None of the five American Muslims named by First Look has been charged with a crime in connection with the apparent monitoring.
The government refused to confirm whether any of the five had indeed been subjected to surveillance or, if so, what the basis for it was. A group of several dozen civil liberties and rights organizations sent a letter to President Obama on Tuesday expressing concerns about the potential for “discriminatory and abusive surveillance,” but also acknowledged that “we don’t know all the facts,” and asked for an explanation.
“We cannot trust government assurances of fairness and legality when surveillance is being conducted without sufficient public oversight,” it said. “As a first step, we urge you to provide the public with the information necessary to meaningfully assess the First Look report.”
Gadeir Abbas, a staff attorney with C.A.I.R., called the apparent surveillance of its executive director an outrage.
“It’s but the latest indication that the N.S.A. is spying on Americans based on the exercise of their constitutional rights,” he said. “In this case, what has been revealed makes very clear that Americans’ faith as well as their political activism is what the N.S.A. uses as the basis for its targeting practices.”
In a joint statement, the Justice Department and the Office of the Director of National Intelligence strongly denied such accusations, pointing to the standards that a judge on the Foreign Intelligence Surveillance Court must agree have been met before the government may eavesdrop on an American under F. I. S. A..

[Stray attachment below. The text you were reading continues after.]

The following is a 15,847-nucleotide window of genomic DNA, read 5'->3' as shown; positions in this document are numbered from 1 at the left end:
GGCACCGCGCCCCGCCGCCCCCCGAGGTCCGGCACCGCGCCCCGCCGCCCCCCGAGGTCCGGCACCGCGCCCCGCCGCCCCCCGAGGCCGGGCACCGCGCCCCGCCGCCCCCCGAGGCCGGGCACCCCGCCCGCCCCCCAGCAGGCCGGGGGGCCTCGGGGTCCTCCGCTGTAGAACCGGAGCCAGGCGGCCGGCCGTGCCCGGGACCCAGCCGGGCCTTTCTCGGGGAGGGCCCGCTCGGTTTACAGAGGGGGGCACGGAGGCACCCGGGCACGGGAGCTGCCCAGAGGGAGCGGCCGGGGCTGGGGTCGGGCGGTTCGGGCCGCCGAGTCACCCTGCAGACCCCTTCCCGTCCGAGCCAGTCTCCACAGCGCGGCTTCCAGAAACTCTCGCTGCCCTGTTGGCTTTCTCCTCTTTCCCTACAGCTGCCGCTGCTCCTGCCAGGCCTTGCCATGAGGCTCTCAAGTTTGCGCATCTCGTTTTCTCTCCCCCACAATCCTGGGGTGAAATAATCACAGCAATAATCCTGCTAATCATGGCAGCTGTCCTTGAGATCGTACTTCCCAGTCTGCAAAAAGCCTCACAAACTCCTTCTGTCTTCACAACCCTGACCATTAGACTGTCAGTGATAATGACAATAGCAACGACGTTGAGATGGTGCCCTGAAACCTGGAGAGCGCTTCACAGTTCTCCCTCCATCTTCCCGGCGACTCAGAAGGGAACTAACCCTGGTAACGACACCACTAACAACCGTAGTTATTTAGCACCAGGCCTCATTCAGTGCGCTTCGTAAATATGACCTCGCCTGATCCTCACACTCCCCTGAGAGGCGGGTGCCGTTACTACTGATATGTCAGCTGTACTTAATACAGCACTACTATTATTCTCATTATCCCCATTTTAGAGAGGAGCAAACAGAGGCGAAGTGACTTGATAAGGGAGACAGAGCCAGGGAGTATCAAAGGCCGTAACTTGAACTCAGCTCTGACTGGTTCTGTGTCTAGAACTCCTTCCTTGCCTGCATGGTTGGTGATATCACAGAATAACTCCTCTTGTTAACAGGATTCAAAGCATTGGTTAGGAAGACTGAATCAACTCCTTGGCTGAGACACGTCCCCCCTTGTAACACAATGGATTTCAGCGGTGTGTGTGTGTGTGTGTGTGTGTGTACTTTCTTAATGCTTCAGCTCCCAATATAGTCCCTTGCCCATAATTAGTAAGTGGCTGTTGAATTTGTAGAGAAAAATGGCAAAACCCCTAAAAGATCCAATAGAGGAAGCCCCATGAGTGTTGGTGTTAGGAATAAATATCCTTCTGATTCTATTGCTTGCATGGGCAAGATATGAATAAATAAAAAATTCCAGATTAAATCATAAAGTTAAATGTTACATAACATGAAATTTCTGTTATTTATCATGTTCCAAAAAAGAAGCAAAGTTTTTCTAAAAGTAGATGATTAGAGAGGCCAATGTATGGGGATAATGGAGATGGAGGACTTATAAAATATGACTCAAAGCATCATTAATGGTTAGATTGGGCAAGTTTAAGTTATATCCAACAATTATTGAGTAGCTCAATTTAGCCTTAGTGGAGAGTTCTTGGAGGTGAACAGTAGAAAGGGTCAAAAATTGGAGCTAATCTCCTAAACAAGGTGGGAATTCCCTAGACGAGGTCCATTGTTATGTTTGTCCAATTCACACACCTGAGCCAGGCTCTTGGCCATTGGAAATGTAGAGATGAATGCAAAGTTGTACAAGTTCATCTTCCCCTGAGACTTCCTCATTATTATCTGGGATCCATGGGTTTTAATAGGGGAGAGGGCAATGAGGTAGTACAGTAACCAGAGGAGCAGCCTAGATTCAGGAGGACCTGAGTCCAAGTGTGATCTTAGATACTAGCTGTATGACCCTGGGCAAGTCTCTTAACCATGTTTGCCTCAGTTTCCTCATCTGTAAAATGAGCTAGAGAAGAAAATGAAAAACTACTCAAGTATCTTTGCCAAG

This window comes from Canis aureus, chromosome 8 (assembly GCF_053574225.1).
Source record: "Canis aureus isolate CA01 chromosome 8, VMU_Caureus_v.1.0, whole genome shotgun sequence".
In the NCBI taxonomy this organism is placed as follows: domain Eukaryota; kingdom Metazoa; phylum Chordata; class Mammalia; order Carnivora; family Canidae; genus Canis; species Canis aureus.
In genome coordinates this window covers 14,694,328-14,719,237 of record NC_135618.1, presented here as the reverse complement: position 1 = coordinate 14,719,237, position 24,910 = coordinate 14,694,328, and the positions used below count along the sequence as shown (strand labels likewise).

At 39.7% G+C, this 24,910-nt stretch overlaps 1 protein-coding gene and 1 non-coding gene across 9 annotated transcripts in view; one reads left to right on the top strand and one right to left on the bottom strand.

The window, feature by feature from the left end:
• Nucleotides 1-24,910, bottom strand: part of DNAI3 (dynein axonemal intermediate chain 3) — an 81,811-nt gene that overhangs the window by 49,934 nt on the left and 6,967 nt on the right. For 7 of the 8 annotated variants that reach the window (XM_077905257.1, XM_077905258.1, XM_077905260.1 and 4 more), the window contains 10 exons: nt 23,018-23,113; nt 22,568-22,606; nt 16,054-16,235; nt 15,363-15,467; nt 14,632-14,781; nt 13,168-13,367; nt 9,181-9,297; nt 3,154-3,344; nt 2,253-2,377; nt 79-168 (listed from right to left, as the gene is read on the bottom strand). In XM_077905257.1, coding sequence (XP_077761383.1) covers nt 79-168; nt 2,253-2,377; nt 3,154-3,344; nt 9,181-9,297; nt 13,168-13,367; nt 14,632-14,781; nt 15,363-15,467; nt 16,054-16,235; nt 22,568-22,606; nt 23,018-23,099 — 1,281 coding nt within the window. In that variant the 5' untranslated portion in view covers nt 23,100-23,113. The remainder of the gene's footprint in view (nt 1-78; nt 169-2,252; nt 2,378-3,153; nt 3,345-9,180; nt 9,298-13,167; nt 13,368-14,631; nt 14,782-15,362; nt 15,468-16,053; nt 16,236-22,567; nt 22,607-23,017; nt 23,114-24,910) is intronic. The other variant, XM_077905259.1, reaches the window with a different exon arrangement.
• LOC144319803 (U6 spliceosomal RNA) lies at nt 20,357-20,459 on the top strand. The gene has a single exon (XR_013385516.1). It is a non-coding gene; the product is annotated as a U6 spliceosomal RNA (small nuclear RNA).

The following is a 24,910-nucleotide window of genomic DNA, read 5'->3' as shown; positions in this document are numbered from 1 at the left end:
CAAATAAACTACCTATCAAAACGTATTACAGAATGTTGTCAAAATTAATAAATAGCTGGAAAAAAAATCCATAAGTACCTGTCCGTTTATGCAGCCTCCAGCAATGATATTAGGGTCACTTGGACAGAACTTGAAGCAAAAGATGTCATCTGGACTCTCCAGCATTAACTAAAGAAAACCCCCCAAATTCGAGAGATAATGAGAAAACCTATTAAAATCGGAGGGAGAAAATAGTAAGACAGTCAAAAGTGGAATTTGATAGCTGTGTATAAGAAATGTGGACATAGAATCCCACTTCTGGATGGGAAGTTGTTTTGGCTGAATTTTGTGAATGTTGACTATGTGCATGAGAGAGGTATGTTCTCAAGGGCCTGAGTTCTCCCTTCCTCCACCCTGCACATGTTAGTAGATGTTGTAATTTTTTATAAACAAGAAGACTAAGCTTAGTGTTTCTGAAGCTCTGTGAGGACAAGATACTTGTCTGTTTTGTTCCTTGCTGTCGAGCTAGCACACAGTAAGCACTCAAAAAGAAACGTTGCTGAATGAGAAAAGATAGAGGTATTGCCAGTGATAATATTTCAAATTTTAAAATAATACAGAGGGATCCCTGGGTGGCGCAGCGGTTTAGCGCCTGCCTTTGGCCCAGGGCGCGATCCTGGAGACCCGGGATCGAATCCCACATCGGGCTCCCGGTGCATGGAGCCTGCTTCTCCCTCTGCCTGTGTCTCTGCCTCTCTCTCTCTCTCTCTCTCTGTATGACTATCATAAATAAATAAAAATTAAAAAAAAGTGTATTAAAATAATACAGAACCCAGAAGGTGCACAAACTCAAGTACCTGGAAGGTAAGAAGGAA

“It is entirely false that U.S. intelligence agencies conduct electronic surveillance of political, religious or activist figures solely because they disagree with public policies or criticize the government, or for exercising constitutional rights,” they said, adding: “On the other hand, a person who the court finds is an agent of a foreign power under this rigorous standard is not exempted just because of his or her occupation.”
First Look, which profiled the five men, pointed to some possible reasons they might have attracted suspicions.
In 2007, for example, the Justice Department named CAIR as an unindicted co-conspirator in its prosecution of the Holy Land Foundation, a Muslim charity later convicted of providing material support for terrorism by funneling money to Hamas. A redacted screenshot suggests that Mr. Awad’s email was monitored from Nov. 9, 2006, to Feb 1, 2008.
James McJunkin, a former assistant director of the F.B.I.'s counterterrorism division, declined to comment on any particular target. But in general, he said, the F.I.S.A. process allowed the government to respond to reporting, either by another part of the intelligence community or by a foreign partner, that an organization might be involved in raising money for ostensibly charitable purposes that is used abroad to train equip a terrorist group.